Coronabonds: The answer to Europe’s post-virus economic crisis?

You’ve heard of government bonds, you’ve heard of corporate bonds and you may even have heard of muni bonds, a popular asset class in the United States.

Coming next, possibly, will be coronabonds.

But that all depends on the outcome of a huge debate in the Eurozone which is due to be settled this week.

Governments in countries such as the United States, the United Kingdom and Japan are all going to spend vast sums to navigate their way through this crisis by borrowing – issuing massive amounts of debt in their own currency.

Members of the Eurozone, likewise, can issue debt denominated in the euro. However, as was seen during the Eurozone sovereign debt crisis of 2011-12, the borrowing cost of each Eurozone member can vary dramatically depending on how investors assess the ability of each member to finance their borrowing costs. During that crisis, the yield – a proxy for borrowing costs – on bonds issued by the Greek, Spanish, Portuguese and Italian governments shot up, reflecting an expectation among investors that they might not be able to do so.

Mario Draghi, the then president of the European Central Bank (ECB), rode to the rescue by saying he would do “whatever it takes” – which turned out to be introducing negative interest rates and buying in some €2.6trn worth of Eurozone government bonds (quantitative easing, or QE, in the jargon).

Yet that episode only kicked into the long grass a debate that has continued to nag away at members of the Eurozone ever since: should the Eurozone issue debt on a joint basis?

This is why the idea of ‘coronabonds’ is on the agenda.

Such bonds would be commonly issued by the Eurozone as a whole to fund the huge amount of borrowing required for Eurozone members to navigate their way through the COVID-19 crisis.

The idea was proposed by the leaders of nine Eurozone members – France, Spain, Portugal, Italy, Ireland, Greece, Belgium, Luxembourg and Slovenia – in a letter to Charles Michel, the president of the European Council, on 25 March.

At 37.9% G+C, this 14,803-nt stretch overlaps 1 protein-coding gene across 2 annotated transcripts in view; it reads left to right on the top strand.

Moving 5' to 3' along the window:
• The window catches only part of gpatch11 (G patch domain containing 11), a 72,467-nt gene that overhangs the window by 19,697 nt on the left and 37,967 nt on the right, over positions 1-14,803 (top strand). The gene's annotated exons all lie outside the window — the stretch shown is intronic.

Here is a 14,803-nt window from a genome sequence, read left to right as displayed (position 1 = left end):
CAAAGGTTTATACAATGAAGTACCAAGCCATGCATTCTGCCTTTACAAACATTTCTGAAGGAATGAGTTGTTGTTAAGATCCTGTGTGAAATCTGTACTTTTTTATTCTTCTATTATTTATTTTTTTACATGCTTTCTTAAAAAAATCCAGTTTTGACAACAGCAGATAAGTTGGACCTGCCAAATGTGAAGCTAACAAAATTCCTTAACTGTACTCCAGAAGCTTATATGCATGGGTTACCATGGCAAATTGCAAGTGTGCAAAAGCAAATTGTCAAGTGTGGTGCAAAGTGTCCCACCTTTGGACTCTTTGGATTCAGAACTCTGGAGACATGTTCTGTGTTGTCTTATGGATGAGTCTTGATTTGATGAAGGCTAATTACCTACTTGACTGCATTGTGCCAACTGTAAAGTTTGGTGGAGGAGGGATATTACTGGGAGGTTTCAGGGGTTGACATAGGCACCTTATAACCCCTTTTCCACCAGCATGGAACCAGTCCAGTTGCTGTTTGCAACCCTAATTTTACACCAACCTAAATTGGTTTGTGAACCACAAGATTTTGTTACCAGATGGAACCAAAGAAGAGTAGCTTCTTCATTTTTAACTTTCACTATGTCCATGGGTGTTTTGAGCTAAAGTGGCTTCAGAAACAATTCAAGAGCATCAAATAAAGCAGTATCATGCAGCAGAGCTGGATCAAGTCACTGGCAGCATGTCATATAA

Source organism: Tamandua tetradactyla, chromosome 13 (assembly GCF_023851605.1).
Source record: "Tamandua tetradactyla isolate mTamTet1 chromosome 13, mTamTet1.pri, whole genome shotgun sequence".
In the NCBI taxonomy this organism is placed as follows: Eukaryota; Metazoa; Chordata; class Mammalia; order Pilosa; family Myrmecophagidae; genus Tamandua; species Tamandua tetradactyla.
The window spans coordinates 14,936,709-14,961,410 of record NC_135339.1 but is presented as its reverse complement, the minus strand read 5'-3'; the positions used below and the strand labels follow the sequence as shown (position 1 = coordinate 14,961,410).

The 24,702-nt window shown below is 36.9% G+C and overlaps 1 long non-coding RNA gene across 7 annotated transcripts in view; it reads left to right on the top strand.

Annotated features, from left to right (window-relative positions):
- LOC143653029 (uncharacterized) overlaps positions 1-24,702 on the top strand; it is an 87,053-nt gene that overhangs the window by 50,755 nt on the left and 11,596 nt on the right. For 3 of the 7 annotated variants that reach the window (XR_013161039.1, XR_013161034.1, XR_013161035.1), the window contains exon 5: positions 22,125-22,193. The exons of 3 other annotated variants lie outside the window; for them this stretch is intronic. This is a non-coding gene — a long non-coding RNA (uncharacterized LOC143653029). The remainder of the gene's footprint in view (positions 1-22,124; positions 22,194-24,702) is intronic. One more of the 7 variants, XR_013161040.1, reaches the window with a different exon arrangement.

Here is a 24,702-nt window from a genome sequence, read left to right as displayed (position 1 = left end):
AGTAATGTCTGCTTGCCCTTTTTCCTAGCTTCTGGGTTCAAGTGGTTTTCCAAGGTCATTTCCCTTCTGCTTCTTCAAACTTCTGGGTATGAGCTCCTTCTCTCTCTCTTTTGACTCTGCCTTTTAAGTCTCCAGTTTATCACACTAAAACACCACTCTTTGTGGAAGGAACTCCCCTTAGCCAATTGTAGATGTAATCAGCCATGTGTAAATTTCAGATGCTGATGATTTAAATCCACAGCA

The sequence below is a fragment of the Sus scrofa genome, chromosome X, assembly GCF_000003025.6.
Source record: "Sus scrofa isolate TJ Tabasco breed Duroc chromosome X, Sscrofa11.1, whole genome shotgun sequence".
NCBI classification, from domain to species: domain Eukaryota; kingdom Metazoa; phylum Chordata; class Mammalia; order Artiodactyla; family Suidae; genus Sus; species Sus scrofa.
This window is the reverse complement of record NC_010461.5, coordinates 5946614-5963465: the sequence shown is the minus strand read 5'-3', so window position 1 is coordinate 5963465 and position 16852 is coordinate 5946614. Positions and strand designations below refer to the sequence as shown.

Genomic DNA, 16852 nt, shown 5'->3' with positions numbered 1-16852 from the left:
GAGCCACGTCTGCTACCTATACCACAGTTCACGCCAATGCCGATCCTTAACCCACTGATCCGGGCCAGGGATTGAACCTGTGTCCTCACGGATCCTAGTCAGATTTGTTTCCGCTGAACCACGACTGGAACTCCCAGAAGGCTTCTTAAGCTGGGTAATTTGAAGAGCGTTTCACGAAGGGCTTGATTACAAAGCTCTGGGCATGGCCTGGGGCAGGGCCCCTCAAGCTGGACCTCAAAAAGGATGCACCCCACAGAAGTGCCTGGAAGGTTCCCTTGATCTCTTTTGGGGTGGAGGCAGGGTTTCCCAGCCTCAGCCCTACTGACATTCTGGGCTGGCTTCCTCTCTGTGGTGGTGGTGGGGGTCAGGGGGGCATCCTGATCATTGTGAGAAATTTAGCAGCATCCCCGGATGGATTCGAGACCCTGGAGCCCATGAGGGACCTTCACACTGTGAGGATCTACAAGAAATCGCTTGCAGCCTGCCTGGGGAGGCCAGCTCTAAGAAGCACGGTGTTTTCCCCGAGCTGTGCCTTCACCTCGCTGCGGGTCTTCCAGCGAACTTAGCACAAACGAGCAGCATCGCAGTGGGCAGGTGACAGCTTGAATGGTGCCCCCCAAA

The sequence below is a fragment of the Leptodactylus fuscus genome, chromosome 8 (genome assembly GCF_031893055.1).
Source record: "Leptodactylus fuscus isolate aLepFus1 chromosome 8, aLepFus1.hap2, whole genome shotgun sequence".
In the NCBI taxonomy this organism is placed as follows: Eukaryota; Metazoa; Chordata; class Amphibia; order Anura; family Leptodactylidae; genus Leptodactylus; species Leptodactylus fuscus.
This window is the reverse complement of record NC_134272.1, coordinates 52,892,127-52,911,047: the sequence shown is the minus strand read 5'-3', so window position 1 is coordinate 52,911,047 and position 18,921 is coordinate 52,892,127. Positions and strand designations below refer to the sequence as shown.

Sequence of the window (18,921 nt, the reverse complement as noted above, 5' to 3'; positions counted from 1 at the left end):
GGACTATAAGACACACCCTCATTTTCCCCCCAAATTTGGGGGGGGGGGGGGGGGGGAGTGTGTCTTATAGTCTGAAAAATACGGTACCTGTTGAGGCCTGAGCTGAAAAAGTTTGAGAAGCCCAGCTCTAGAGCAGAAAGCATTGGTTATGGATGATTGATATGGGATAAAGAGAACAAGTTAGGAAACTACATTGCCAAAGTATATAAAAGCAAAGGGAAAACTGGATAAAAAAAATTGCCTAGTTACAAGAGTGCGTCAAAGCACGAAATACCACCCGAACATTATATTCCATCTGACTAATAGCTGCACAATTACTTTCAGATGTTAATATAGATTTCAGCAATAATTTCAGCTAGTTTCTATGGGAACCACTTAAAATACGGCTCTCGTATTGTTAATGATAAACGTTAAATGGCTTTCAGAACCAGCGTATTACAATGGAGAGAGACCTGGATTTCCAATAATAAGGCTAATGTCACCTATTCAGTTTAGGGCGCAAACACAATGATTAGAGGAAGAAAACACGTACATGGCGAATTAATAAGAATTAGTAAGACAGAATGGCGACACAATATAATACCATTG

The attraction for countries like Greece and Italy is obvious. Their borrowing costs would be lower because, with the entire Eurozone standing behind their debt obligations, investors would regard them as less likely to default.

For those countries which are renowned for their frugal attitude towards borrowing, such as Austria, Finland, the Netherlands and, of course, Germany, the attraction is less obvious other than as a display of solidarity.

That, alone, is enough for some politicians in more fiscally conservative countries. Nils Schmid, foreign affairs spokesman for the SPD – the junior partners in German Chancellor Angela Merkel’s governing coalition – told the Financial Times that issuing coronabonds would show that “we’ve learned from the Eurozone debt crisis.”

He added: “Then, a lot of countries felt abandoned, and the aftermath of that is still being felt.”

In this photo illustration, the new £10 note is seen alongside euro notes and US dollar bills on October 13, 2017 in Bath, England

Many other governments are all going to spend vast sums to recover after the pandemic

The attitude of Germany, as the Eurozone’s wealthiest and most important member, will determine whether the idea goes ahead. That is why Berlin is being lobbied intensively ahead of a teleconference of the Eurozone’s 19 finance ministers on Tuesday.